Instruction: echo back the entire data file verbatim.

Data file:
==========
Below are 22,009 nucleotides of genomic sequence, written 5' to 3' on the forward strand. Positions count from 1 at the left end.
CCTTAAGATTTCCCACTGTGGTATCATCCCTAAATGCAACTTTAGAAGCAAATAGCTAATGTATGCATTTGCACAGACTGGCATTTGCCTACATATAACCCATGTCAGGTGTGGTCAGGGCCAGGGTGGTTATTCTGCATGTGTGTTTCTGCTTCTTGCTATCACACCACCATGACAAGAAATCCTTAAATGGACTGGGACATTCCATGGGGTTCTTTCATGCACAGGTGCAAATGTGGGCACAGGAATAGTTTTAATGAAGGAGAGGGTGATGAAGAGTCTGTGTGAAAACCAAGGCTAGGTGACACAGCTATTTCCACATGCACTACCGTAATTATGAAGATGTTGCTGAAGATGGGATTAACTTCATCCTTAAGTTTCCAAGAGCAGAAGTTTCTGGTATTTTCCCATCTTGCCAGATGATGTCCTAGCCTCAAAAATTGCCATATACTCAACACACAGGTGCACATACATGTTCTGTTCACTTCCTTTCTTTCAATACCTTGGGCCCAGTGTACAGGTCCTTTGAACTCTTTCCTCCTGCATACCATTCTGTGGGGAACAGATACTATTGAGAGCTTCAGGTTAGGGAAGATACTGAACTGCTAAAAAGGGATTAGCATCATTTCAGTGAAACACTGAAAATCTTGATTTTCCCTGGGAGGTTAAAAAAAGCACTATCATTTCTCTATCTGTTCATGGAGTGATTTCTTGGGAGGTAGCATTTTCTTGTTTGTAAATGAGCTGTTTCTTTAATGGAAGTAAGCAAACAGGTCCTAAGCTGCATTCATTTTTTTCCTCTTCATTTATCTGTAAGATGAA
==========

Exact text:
Below are 22,009 nucleotides of genomic sequence, written 5' to 3' on the forward strand. Positions count from 1 at the left end.
CCTTAAGATTTCCCACTGTGGTATCATCCCTAAATGCAACTTTAGAAGCAAATAGCTAATGTATGCATTTGCACAGACTGGCATTTGCCTACATATAACCCATGTCAGGTGTGGTCAGGGCCAGGGTGGTTATTCTGCATGTGTGTTTCTGCTTCTTGCTATCACACCACCATGACAAGAAATCCTTAAATGGACTGGGACATTCCATGGGGTTCTTTCATGCACAGGTGCAAATGTGGGCACAGGAATAGTTTTAATGAAGGAGAGGGTGATGAAGAGTCTGTGTGAAAACCAAGGCTAGGTGACACAGCTATTTCCACATGCACTACCGTAATTATGAAGATGTTGCTGAAGATGGGATTAACTTCATCCTTAAGTTTCCAAGAGCAGAAGTTTCTGGTATTTTCCCATCTTGCCAGATGATGTCCTAGCCTCAAAAATTGCCATATACTCAACACACAGGTGCACATACATGTTCTGTTCACTTCCTTTCTTTCAATACCTTGGGCCCAGTGTACAGGTCCTTTGAACTCTTTCCTCCTGCATACCATTCTGTGGGGAACAGATACTATTGAGAGCTTCAGGTTAGGGAAGATACTGAACTGCTAAAAAGGGATTAGCATCATTTCAGTGAAACACTGAAAATCTTGATTTTCCCTGGGAGGTTAAAAAAAGCACTATCATTTCTCTATCTGTTCATGGAGTGATTTCTTGGGAGGTAGCATTTTCTTGTTTGTAAATGAGCTGTTTCTTTAATGGAAGTAAGCAAACAGGTCCTAAGCTGCATTCATTTTTTTCCTCTTCATTTATCTGTAAGATGAA